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Before beginning a Systematic Review ask yourself:


  • Do I have a clearly defined clinical question with established inclusion and exclusion criteria?

  • Do I have a team of at least 3 people?

  • Do I have time to go through as many search results as we might find?

  • Do I have resources to get foreign-language articles appropriately translated?

  • Do I have the statistical resources to analyse the pool data?

If you answered No to any of the first 4 questions, a traditional literature review will be more appropriate. If you answered No to the last question, a meta-analysis will not be an appropriate methodology for your review.


If a Systematic Review is not appropriate for your project, we can still support you with a systematic search for a literature review or some other form of review*. To request this please see our literature search request form on our website. Please state that you require a systematic search for a review publication.


Systematic Review vs Literature Review**


Systematic Reviews

Literature Reviews


Focused on a single question (often PICO based)

Not necessarily focused on a single question - may describe an overview


Includes peer review protocol or plan

No protocol included


Provides summaries of the available literature on a topic

Summarises the available literature


Clear objectives are identified

Objectives may or may not be identified

Inclusion/Exclusion Criteria

Criteria is stated before review is conducted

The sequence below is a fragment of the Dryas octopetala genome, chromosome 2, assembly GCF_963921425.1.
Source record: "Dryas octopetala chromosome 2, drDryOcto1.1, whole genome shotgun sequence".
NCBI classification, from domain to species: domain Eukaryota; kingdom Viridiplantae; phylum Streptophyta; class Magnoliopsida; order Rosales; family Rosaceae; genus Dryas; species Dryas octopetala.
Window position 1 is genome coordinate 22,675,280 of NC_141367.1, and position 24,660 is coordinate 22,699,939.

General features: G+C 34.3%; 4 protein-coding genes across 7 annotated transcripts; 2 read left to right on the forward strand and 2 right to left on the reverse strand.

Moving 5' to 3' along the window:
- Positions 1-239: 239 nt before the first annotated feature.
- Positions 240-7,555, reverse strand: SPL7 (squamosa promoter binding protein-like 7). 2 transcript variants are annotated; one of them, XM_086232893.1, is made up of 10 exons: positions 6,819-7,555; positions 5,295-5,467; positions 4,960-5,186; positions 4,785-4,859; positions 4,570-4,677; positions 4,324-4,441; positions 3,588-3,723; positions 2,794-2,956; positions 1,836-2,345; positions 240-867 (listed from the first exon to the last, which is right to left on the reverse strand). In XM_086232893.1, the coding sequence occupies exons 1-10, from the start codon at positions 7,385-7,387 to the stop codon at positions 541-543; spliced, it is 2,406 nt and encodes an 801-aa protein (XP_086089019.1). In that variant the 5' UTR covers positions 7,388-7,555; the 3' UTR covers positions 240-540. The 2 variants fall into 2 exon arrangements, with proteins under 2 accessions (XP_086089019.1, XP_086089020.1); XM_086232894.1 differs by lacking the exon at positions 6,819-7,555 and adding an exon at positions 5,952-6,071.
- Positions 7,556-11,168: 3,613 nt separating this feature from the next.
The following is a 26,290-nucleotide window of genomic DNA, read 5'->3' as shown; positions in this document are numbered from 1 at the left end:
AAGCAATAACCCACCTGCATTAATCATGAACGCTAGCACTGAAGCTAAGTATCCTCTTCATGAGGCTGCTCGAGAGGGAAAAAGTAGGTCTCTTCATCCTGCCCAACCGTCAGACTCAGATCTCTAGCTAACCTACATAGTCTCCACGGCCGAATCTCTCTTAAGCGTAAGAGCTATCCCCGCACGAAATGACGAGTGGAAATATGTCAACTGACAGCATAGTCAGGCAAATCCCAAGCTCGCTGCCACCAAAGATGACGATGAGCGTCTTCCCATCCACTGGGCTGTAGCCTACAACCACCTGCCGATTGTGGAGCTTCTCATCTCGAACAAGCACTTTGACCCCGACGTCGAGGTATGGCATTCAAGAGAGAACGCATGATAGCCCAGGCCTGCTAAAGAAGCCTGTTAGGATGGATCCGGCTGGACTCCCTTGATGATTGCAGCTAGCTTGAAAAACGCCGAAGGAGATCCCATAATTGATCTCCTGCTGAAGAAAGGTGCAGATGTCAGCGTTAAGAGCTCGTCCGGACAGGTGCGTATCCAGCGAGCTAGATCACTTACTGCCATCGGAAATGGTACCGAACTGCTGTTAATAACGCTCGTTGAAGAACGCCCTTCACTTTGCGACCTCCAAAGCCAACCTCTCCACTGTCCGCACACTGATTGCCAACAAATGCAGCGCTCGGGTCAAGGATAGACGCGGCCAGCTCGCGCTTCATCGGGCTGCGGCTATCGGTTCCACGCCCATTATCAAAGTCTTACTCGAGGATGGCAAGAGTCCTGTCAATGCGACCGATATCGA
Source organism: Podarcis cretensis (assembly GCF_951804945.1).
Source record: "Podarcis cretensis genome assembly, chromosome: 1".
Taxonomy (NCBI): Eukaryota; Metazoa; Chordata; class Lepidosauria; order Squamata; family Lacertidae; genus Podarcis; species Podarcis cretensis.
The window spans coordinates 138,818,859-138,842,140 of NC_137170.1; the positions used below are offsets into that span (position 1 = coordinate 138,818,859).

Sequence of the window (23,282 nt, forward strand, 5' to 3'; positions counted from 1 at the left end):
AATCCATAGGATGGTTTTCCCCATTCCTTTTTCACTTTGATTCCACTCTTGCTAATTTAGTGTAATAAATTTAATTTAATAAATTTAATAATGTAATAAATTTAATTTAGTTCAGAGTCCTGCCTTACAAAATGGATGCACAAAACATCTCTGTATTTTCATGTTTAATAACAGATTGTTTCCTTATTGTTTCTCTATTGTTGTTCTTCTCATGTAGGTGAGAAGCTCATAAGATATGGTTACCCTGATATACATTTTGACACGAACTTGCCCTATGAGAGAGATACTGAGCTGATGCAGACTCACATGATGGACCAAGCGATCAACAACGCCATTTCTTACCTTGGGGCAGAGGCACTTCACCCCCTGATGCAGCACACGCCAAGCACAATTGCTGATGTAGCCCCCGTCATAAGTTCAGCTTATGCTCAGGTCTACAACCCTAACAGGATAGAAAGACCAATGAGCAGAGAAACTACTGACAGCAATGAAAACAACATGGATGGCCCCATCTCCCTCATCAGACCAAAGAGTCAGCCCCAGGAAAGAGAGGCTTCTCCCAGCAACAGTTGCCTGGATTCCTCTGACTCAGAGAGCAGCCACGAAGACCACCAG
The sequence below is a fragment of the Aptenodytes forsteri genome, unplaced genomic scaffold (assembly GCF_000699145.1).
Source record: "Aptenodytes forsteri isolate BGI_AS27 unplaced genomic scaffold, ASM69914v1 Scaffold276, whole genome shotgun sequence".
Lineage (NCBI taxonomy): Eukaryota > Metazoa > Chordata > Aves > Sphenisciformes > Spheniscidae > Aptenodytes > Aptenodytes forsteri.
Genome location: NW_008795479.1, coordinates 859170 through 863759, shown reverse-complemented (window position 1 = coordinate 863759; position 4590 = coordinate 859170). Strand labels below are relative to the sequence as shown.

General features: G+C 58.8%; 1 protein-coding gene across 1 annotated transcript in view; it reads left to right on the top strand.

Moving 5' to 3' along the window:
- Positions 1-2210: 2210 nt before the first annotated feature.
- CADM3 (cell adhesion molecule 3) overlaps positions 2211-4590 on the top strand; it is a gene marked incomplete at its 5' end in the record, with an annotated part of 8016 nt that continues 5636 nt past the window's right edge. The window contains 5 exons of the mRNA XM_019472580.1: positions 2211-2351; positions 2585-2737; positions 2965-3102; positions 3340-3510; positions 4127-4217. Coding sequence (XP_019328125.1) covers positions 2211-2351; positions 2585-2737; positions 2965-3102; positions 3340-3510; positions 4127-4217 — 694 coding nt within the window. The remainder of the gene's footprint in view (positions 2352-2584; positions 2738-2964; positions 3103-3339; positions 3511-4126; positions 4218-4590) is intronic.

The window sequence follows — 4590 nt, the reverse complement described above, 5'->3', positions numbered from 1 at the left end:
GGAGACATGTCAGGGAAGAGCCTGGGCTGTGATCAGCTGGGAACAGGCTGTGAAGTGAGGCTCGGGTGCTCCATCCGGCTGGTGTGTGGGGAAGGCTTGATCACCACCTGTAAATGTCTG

Criteria not always stated

Search Strategy

Comprehensive and systematic (stated in the document)

Strategy not explicitly stated (not always comprehensive or systematic)

Process of Selecting Articles

Usually clear and explicit

Not always described in a literature review

Process of Evaluating Articles

Comprehensive evaluation of study quality

Evaluation of study quality may or may not be included

Process of Extracting Information

Usually clear and specific

Not always clear or explicit

Results & Data Synthesis

Clear summaries of studies based on high quality evidence

Summary based on studies where the quality of the articles may not be specified. May also be influenced by the reviewer's theories, needs and beliefs.


Written by an expert or group of experts with a detailed and well grounded knowledge of the issues

Written by an expert or group of experts with a detailed and well grounded knowledge of the issues


*Note: there are many types of reviews see: Grant, M.J. and Booth, A. (2009), A typology of reviews: an analysis of 14 review types and associated methodologies. Health Information & Libraries Journal, 26: 91-108.

**Produced by Curtin University Library see Systematic Review Guide for comparison with other kinds of reviews

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